• New zealand’s net migrant inflows continue to trend downwards in may; impetus to GDP growth likely to shrink

    Source: FxWire Pro - Commentary / 22 Jun 2018 04:30:04   America/New_York

    New Zealand’s monthly net migrant inflows continued to trend downwards, but ticked up on last month as arrivals bounced while departures continued to lift. Short-term visitor arrivals lifted and continue to hold at elevated levels. Strong migration-led population growth has been a key driver of economic activity this cycle and with net migration well and truly past its peak, the impetus to GDP growth is shrinking, ANZ Research reported.

    Permanent and long-term net migration monthly inflows lifted by 170 to 5,090 in May (on a seasonally adjusted basis), as arrivals partially rebounded their April dip and departures continued to rise. Despite the monthly rise, the cycle is continuing to trend down gradually. The annual net inflow is now sitting a little above 66,000, down from more than 67,000 in April and its peak of 72,400 in July last year.

    Permanent and long-term arrivals rose by 270 to 10,780 (sa), remaining below the 12-month average of around 10,900. The monthly rise was  driven entirely by a rebound in non-New Zealand and non-Australian citizen arrivals, with New Zealand and Australian citizen arrivals both slipping marginally. Arrivals on residency visas continued to trend lower (-15.7 percent y/y), with work visas providing an offset (up 4.7 percent y/y). Student visas were broadly flat on a year ago.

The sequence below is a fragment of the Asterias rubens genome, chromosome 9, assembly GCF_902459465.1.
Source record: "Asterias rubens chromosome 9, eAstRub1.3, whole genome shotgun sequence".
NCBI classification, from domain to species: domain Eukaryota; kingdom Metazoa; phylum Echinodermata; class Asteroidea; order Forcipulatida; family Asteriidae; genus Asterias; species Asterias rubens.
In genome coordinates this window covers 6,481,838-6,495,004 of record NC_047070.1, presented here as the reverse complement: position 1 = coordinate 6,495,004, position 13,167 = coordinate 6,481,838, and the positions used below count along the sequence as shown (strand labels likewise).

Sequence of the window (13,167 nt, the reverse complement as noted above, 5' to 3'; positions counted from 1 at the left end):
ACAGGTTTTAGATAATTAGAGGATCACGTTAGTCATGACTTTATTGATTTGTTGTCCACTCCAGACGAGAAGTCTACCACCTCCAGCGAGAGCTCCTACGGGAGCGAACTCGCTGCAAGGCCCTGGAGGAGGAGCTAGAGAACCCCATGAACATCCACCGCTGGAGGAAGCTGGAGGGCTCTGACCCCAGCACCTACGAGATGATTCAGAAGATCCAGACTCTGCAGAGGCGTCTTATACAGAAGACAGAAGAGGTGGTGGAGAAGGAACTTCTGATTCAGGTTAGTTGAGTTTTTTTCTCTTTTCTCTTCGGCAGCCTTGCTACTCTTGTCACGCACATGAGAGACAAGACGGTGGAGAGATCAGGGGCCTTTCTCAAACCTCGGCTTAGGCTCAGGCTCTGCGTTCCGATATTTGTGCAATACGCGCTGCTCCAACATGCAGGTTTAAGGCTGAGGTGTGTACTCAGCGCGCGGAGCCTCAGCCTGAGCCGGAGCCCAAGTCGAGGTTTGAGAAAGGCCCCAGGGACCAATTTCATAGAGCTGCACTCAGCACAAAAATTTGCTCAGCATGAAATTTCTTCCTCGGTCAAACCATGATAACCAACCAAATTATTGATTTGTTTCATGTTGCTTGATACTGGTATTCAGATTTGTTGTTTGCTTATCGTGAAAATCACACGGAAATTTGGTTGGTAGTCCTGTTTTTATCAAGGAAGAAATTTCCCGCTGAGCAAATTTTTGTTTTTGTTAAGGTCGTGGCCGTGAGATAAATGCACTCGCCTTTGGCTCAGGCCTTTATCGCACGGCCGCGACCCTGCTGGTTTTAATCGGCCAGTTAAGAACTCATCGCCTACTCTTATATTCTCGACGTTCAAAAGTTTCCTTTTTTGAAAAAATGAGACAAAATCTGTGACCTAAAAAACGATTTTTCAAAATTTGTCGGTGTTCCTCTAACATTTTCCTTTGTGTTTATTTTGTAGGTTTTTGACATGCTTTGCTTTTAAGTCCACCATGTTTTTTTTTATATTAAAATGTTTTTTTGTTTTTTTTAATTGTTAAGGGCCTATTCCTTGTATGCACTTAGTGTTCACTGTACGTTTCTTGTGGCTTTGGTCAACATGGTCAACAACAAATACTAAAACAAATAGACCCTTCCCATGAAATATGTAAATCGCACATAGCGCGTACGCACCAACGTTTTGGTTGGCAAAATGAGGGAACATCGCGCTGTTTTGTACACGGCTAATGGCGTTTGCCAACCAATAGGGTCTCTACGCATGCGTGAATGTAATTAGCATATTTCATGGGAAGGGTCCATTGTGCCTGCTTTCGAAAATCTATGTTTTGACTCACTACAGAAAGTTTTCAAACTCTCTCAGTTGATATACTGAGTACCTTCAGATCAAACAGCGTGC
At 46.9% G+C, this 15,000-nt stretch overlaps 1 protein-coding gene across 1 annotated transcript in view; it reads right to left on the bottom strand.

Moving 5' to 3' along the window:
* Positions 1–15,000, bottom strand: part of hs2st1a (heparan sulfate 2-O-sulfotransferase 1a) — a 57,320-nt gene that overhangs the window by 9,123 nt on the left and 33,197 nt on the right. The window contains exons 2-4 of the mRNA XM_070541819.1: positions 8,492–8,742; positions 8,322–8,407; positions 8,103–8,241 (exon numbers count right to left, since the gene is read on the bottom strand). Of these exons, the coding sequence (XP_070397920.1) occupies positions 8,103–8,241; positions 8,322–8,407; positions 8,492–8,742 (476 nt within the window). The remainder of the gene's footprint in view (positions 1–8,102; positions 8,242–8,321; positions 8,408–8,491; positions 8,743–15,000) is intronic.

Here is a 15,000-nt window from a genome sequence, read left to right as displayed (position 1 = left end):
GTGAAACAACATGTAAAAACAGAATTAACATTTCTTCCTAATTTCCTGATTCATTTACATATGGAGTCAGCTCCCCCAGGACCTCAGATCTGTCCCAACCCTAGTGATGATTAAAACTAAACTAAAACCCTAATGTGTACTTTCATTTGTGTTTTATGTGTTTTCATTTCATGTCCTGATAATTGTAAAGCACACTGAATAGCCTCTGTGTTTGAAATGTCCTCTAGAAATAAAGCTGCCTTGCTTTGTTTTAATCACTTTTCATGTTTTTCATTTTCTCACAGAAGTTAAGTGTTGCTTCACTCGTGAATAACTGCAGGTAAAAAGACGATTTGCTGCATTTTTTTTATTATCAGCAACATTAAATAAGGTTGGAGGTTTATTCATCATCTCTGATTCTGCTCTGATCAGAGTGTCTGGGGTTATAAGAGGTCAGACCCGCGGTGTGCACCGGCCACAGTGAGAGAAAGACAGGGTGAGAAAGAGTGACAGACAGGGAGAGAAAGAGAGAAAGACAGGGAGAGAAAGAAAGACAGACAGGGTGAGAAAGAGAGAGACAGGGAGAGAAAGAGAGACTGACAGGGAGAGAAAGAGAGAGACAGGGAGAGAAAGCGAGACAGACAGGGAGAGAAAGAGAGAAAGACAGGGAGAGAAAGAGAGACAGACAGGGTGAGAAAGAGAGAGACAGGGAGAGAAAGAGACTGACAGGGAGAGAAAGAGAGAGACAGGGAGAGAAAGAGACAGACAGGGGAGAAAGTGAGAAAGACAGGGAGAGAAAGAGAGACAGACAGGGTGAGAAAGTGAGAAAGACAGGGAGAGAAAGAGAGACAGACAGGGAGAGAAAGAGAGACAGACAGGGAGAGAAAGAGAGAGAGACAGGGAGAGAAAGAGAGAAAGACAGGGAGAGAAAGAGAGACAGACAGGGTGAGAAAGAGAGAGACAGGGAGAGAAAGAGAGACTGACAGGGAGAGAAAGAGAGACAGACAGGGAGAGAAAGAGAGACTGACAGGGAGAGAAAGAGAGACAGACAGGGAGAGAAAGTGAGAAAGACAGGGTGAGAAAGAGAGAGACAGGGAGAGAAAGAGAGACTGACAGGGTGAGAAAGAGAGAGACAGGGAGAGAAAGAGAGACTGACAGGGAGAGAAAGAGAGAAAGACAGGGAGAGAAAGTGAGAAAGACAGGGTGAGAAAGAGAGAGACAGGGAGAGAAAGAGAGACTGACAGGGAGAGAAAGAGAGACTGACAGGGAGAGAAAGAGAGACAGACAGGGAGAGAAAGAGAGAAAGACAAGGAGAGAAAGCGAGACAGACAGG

Monthly permanent and long-term departures rose 100 to 5,690 (sa), above their 12-month average of 5,300, owing to a higher New Zealand citizen departures. Australian citizen departures fell a touch while other citizen departures lifted a fraction.

    Short-term visitor arrivals lifted 2.7 percent m/m (sa), and were up 5.2 percent y/y (sa), following a softer print last month. Overall, visitor arrivals continue to point to a busy tourism sector, but the days-of-volume-driven growth are now in the rear view mirror.

    "Likewise, given capacity constraints, it is difficult to foresee tourism taking another large leg up any time soon. But there is still room for expansion, particularly on the ‘value-added’ side," the report commented.

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